He refuses to alter the beehive emblem that has been the company’s image since the beginning, its Latin phrasing translated as ‘The bees work for god and for the king’. And he also honours its French roots, demanding that even within the modern architecture of Manhattan’s Bond Street, the shop be modelled after the Galerie des Glaces at Versailles, adorned with hand-aged vintage mirrors – imported from France – stucco walls, and Amish furniture that evoke a Paris shop of centuries gone by.
“The one who makes Cire Trudon what it is is Louis XIV, and I dedicate a lot of my work to him,” Ramdane says before calling my attention to the walls’ less majestic occupants, blown-up pages from a book Cire Trudon published in 1742 about how to make a candle.
“We are the best candle maker on Earth,” he says with a confident smile. He’s most certain of this, and he’s committed to keeping it that way. King Louis would most certainly approve.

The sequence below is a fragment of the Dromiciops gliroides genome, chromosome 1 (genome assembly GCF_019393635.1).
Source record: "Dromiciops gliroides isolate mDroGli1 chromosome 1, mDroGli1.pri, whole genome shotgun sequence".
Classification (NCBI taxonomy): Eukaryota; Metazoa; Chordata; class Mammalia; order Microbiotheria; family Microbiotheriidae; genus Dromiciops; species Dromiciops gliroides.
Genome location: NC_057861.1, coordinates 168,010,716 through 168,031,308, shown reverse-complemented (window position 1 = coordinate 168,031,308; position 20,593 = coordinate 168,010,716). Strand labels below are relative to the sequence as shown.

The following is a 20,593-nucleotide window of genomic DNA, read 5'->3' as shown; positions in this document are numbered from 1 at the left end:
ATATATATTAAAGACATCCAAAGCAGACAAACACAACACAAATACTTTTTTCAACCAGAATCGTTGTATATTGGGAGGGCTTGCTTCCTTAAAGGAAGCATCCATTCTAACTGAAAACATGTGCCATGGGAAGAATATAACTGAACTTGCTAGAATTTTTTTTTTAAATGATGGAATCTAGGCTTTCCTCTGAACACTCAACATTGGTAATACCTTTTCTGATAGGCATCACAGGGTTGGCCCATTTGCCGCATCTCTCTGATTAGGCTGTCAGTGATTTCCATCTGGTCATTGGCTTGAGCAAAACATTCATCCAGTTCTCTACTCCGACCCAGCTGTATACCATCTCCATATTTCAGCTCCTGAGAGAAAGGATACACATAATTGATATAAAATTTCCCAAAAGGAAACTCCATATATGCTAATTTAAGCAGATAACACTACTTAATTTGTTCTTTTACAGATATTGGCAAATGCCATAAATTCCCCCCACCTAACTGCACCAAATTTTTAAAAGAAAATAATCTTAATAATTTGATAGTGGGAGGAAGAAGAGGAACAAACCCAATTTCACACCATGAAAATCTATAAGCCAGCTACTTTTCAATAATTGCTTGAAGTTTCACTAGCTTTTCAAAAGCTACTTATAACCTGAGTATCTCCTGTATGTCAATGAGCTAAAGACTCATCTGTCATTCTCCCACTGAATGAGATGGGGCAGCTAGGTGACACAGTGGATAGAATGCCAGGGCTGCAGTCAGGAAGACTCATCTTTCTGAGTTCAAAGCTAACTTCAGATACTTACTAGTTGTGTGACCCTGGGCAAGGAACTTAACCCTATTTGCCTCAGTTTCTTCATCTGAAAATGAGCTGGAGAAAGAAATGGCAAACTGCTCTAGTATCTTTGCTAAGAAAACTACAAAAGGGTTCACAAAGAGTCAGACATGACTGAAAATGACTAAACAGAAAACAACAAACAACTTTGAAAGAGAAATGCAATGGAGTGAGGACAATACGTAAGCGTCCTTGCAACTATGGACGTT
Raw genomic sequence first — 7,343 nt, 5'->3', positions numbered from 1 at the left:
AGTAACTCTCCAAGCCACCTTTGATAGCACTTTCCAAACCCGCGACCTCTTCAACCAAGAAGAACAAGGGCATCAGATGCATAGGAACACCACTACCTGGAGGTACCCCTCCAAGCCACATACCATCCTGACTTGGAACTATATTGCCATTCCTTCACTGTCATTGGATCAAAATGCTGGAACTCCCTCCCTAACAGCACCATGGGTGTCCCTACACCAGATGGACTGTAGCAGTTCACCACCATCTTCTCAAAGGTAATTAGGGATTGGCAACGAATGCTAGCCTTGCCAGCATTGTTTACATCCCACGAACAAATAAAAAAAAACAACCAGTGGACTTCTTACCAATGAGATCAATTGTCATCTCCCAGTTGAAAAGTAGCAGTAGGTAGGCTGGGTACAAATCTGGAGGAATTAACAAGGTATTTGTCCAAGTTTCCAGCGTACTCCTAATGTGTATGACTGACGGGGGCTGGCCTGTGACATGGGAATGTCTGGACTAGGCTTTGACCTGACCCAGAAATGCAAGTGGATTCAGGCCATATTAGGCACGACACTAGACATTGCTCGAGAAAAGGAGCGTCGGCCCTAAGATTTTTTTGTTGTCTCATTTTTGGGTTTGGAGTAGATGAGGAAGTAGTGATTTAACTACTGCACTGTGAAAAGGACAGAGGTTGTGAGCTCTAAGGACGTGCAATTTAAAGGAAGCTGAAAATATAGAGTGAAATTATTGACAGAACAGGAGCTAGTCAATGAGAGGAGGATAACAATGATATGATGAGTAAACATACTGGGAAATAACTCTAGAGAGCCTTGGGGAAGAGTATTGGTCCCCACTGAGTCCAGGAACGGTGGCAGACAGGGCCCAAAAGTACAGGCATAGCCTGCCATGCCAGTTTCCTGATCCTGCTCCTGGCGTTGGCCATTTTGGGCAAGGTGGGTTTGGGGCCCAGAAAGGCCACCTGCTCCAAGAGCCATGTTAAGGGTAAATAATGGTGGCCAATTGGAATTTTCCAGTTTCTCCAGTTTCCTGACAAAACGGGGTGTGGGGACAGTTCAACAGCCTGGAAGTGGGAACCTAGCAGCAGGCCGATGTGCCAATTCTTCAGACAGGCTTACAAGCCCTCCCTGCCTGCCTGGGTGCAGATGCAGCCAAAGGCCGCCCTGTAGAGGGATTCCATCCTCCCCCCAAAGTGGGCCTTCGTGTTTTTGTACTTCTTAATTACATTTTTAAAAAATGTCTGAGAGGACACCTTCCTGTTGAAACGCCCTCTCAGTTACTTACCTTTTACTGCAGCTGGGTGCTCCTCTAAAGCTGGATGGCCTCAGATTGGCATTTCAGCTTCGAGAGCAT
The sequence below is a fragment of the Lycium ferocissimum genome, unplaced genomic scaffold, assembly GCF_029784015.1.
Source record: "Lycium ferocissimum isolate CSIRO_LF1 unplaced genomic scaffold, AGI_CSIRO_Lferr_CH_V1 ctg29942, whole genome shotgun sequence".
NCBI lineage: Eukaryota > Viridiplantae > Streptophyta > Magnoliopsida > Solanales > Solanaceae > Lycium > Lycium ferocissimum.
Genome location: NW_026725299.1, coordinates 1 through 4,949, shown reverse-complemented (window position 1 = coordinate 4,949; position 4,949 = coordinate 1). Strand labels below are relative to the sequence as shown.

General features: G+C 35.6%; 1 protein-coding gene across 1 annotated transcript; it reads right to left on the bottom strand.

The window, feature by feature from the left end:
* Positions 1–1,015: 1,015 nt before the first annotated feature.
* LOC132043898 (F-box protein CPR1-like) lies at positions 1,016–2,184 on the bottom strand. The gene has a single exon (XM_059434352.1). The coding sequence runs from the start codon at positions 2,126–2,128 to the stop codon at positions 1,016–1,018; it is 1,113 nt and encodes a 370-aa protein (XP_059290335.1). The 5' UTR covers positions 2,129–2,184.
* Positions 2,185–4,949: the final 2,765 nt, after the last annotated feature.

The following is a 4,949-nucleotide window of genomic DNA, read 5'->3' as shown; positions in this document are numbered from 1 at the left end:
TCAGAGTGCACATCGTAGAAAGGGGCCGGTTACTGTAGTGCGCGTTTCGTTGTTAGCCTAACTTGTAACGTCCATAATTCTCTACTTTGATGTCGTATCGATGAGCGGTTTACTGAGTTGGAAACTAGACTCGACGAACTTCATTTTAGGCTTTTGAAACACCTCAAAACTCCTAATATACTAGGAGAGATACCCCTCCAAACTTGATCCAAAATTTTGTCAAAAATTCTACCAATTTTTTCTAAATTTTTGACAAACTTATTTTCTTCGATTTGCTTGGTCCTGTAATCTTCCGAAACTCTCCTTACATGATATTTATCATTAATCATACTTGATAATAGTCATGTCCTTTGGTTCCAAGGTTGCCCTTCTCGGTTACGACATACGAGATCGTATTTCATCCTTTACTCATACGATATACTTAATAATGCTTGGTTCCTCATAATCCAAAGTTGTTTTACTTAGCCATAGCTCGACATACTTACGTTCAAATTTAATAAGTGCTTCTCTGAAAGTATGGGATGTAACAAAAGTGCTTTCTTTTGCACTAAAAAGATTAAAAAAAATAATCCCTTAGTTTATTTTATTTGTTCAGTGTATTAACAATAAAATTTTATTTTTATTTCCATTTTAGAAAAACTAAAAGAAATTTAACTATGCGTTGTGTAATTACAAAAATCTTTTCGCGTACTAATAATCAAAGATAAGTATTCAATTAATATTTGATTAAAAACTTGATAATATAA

New York, USA
Ramdane decides all of the scents for Cire Trudon, explaining that they add one or two a year. The most alluring addition this year is a triple dose of brilliance.
Children can engage in the sensory reception of three classic fairy tales – Jack and the Beanstalk (Jake et le Haricot Magique), Sinbad the Sailor (Sinbad le Marin), and Little Red Riding Hood (Petit Chaperon Rouge) – through three coffrets comprised of an illustrated fairy tale, a petite fragranced candle, and a 15ml room spray, inspired by the individual stories.
Imagine sitting with your child or grandchild by the fireplace and reading one of these classics, the vivid smell of fresh-picked green beans accompanying your journey with Jack up the beanstalk, or seawater as you follow Sinbad’s exotic escapades. This clever presentation hits the mark in every way imaginable.
Why, in an age where technology has rendered what we once knew – such as the hardcover paperback – obsolete, do candles maintain their allure? “I think it’s because it’s magic to light a candle,” says Ramdane’s wife, Victoire de Taillac, a lovely woman with an endearing, excitable lilt to her voice. “People are never more beautiful than in the light of a candle.”
Light of the World
New York isn’t the only venture outside France that Ramdane has planned for Cire Trudon. “We open in London in March, Sydney in June, and Tokyo in September. Then we are going to stop.”